2. Comment each function, so its easy for anyone to jump and understand the code.
  3. Keep the TDD and GDD up to date


  1. Member variables names will start with a capital letter and each additional word in the name will begin with a capital letter.
  2. Local variables will begin with a lowercase name, and each additional word will begin with a capital letter.
  3. Function names will begin with a capital letter.
  4. All code will be written with C#.
  5. Class names will begin with a capital letter and each new word will begin with a capital letter. (more…)
19th November
written by admin

F-This Jam entry ( 1 week development time ).

Controls: Click on turrets and add mods and turrets, don’t let your core get destroyed.  Arrow keys to move the camera.

Created By: Adam Larson and Billy Sweetman



22nd May
written by admin

I was recently tasked with a new system to handle any number of combos.  Basically it needs to be easy to define a given combo and easy to fire off an event when that combo is successful.  Starting off I had 27 various combos with 13 different attack types.  For example ( Light hit, Light hit, Light hit ) would be one combo.  First I wanted to define the limitations of the combo system.

Once a combo has been reached the attack chain is cleared.  For example ( Light hit, Light hit, Light hit, Uppercut ) would be 1 combo with the first 3 hits and then the chain would be cleared, and uppercut would begin the next sequence.  This is important because the designers need to be aware of the types of combo’s they define.  If it was absolutely necessary to extend the combo, I think it would still be possible, but my solution wouldn’t work as well, because a person could in theory just do light hits constantly and be notified of a combo.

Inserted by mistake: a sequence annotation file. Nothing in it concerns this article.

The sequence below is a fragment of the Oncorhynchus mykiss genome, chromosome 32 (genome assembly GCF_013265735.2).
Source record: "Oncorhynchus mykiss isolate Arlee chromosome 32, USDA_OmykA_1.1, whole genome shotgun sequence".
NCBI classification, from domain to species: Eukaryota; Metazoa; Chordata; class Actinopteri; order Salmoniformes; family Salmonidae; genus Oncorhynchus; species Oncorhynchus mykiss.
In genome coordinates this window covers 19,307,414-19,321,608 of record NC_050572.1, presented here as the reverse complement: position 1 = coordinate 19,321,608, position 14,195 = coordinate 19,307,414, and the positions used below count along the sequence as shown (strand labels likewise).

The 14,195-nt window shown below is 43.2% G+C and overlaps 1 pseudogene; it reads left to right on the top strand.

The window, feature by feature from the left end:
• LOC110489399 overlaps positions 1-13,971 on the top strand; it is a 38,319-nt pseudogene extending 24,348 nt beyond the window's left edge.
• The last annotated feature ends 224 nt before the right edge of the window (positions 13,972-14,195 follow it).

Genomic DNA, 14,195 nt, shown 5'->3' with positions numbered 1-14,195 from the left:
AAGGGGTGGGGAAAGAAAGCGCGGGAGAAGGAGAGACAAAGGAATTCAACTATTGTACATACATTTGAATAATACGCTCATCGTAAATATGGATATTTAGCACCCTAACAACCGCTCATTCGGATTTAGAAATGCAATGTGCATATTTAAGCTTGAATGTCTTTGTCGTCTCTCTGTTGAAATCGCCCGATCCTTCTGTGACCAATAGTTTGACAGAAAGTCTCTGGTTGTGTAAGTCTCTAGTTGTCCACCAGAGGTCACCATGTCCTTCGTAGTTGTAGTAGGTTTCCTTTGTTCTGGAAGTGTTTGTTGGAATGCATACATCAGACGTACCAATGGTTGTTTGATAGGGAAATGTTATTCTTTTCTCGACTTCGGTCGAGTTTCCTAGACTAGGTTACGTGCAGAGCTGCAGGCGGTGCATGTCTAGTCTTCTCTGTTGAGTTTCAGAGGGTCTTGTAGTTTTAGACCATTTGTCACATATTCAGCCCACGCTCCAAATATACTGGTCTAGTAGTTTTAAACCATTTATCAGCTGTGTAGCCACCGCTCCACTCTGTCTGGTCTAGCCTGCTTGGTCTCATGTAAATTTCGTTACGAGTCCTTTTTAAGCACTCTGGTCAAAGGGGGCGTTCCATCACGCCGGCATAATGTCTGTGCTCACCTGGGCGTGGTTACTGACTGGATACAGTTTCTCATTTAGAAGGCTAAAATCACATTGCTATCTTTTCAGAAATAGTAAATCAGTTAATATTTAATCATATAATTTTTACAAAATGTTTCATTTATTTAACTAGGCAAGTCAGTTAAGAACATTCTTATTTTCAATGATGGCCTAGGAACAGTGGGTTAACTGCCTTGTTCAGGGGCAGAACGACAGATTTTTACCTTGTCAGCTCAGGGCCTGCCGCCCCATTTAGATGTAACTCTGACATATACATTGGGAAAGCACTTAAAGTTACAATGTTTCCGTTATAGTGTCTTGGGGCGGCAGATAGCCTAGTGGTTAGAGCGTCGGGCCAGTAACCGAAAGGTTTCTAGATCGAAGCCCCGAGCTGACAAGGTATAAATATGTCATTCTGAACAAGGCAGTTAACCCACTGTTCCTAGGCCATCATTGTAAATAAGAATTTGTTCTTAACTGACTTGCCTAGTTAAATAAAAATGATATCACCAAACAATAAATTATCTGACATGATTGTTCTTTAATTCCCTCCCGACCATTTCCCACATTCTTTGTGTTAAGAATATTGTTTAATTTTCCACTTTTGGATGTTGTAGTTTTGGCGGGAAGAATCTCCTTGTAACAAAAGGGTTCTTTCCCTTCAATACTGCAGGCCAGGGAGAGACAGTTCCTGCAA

13th February
written by admin

This update is a little late, but Jam City Rollergirls has released on WiiWare on January 24th.  This marks my 6th shipped title and 9th that i’ve worked on.  This game has been receiving very positive feedback from the reviewers and the fans of derby.  Check out these reviews!

It seems like the biggest complaint is the lack of content, which is completely understandable for a WiiWare title.  We did as much as we could to cram content into the 40mb game, and to be honest it feels good that people just want more of what we were able to make.  This was a very challenging title to work on because there are literally no references for roller derby games.  What we did is look at what other similar “arcade” style games did well and we wanted to bring that together with the world of roller derby.  I mainly spent my time working on player controls, their interactions with the environment, and the powerups.  The controls went through so many major iterations that I feel confident that anyone can pick them up and play immediately.  I also worked hard to design and implement the concept of stealing points from your opponent, to me this makes for a very dynamic local coop game.  Stealing points is a tough thing to balance, but it works really well with calling off the jam and using other powerups to avoid being hit.  I’ll do a more detailed post on this maybe a post mortem on a later date.

Oh yeah check out this interview I did

7th September
written by admin

I’ve been working really hard on several projects, while still trying to play some games (Starcraft 2).  Anyway i’m currently messing around with the Unity Game Engine on some home projects that i’ll hopefully be able to share soon.  Also I’ve been working hard on 2 professional projects here at work that are coming to a close, and i’m getting ready to roll onto another project that I’m super excited for.  You can check out one of the announced projects for WiiWare right below this post.  I am in this industry because I love games, challenges, and learning, so I will continue to share what I’ve learned on my website.



31st December 2014
03rd August 2014
25th June 2014